In his famous recent video, Netanyahu asked (in mock innocence) how can the fact that a few thousand Jews build homes and work the land impede a Palestinian State. It can only do so if the envisioned state must be free from Jews (try Google translating it into German). Israel has a sizeable Muslim minority, close to 20%, why can’t the PA have a sizeable Jewish minority? The argument didn’t catch on, especially not by UN Secretary General Ban Ki-moon, who called the Netanyahu idea “absurd.”

Kerry was livid at Israel for not keeping its promises to him 100 percent, and said bitterly, “I was told the Allenby Bridge [between the West Bank and Jordan] would open 24/7. It never did. I was told that the 3G [PA cellular service] agreement signed nearly a year ago would take place within months. It still is not fully implemented.” He also stated that in order to hurry the process towards the two-state solution, “we need to fundamentally change the dynamic by resuming the transition to greater Palestinian civil authority in Area C, which was called for in prior agreements.”

Here’s what happened in Area C: under the 1998 Wye River Memorandum, Israel was going to withdraw from 13% From Area C (full Israeli control), turning it into Area B (PA administration, IDF security). Israel withdrew from 2%, and then, a suicide bombing at the Park Hotel in Netanya during the 2002 Passover seder killed 30 civilians and injured 140. So Israel took back those 2% and launched a campaign to destroy the terror infrastructure across Judea and Samaria.

In the end, the Secretary of State along with the rest of the civilized world want Israel to go back to a situation where those mass bombings are once again possible. Which is what the two-state solution was all about in the first place, from the PLO’s point of view.


PM Netanyahu Hopes Obama Continues UN Vetoes Till End of Presidency

Sunday, September 25th, 2016

Prime Minister Benjamin Netanyahu told Israel’s Channel 2 television news in an interview aired Saturday night that he hopes U.S. President Barack Obama continues to use America’s veto power in the UN Security Council to back Israel until the end of his tenure next January. Netanyahu told the interviewer that he hopes the White House will continue to stand by Israel and that Obama won’t help the Palestinian Authority unilaterally establish a new Arab state.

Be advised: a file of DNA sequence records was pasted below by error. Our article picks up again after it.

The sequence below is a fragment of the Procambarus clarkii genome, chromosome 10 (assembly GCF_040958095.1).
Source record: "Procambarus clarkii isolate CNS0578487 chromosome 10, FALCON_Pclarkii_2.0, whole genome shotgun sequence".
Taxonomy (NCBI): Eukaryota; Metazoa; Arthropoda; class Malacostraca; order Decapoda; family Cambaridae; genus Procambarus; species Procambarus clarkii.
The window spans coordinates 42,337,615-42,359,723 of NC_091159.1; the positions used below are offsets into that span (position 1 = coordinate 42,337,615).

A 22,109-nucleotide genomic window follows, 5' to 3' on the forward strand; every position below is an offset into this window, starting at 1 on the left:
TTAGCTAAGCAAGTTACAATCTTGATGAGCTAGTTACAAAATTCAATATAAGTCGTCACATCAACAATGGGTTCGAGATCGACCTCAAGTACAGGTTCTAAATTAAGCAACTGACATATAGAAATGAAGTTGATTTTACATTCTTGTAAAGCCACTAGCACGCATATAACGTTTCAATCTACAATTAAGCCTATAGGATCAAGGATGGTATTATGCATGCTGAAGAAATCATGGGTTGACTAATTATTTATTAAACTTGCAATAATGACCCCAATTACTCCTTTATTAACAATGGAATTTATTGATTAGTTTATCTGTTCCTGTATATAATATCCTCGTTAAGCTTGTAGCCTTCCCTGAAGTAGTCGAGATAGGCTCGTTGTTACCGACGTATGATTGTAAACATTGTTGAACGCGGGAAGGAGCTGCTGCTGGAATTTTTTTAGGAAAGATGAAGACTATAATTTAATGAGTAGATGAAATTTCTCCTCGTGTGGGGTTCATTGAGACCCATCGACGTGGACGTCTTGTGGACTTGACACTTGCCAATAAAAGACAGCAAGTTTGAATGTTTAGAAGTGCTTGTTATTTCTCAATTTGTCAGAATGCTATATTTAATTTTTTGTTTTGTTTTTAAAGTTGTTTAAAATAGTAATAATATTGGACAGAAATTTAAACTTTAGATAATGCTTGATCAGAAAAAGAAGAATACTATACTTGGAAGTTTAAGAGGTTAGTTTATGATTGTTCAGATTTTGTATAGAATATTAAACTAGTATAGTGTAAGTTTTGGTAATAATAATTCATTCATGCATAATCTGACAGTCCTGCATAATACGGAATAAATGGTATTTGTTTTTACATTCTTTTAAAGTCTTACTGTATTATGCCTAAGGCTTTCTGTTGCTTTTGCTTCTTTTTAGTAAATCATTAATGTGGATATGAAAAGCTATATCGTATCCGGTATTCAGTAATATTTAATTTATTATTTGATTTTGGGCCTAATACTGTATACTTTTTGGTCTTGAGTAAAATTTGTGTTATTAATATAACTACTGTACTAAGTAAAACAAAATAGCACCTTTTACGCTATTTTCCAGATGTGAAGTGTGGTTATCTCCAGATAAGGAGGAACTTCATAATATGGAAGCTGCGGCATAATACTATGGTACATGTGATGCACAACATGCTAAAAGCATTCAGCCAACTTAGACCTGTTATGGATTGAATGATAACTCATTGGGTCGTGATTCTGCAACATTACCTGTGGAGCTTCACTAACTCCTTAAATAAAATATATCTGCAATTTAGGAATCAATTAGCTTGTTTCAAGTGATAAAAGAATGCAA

In response to a question about whether Obama had given Netanyahu his promise not to help establish such a state without Israel’s cooperation, the prime minister replied, “If you’re asking me whether he spoke with me about this, the answer is, ‘no.’ …

“President Obama has previously vetoed anti-Israel resolutions at the United Nations, though, and [he] said in his speech [this past week at the UN] that peace will not be achieved through statements. We can only hope that this will continue to remain the consistent approach of the Americans until the end of his presidency,” Netanyahu said.

Hana Levi Julian

Hudson Institute Awards 2016 Herman Kahn Prize to Israeli PM Netanyahu

Saturday, September 24th, 2016

The Hudson Institute has awarded its 2016 Herman Kahn Prize to Prime Minister Benjamin Netanyahu “in appreciation for his leadership and achievements in leading the State of Israel.”

Netanyahu and his wife Sara attended the institute’s gala event Thursday night in New York City.

The prime minister discussed his policies vis-à-vis socio-economic and foreign policy issues in his acceptance speech, and said there was no alternative to Israel’s great alliance with the United States, which is based on shared values.

At the same time, Netanyahu said Israel is working to strengthen its standing in the international arena, so the automatic majority against Israel in the United Nations will disappear.

He noted the strength of Israel is based in its abiding faith and said that its position is strengthening thanks to its strength and its knowledge. Netanyahu also said that in the Middle East, “One makes peace with the strong,” adding that Israel is strengthening daily.

The prime minister predicted that in the end, modernity will defeat radical Islam.

Hana Levi Julian

Printed from: http://www.jewishpress.com/news/breaking-news/hudson-institute-awards-2016-herman-kahn-prize-to-israeli-pm-netanyahu/2016/09/24/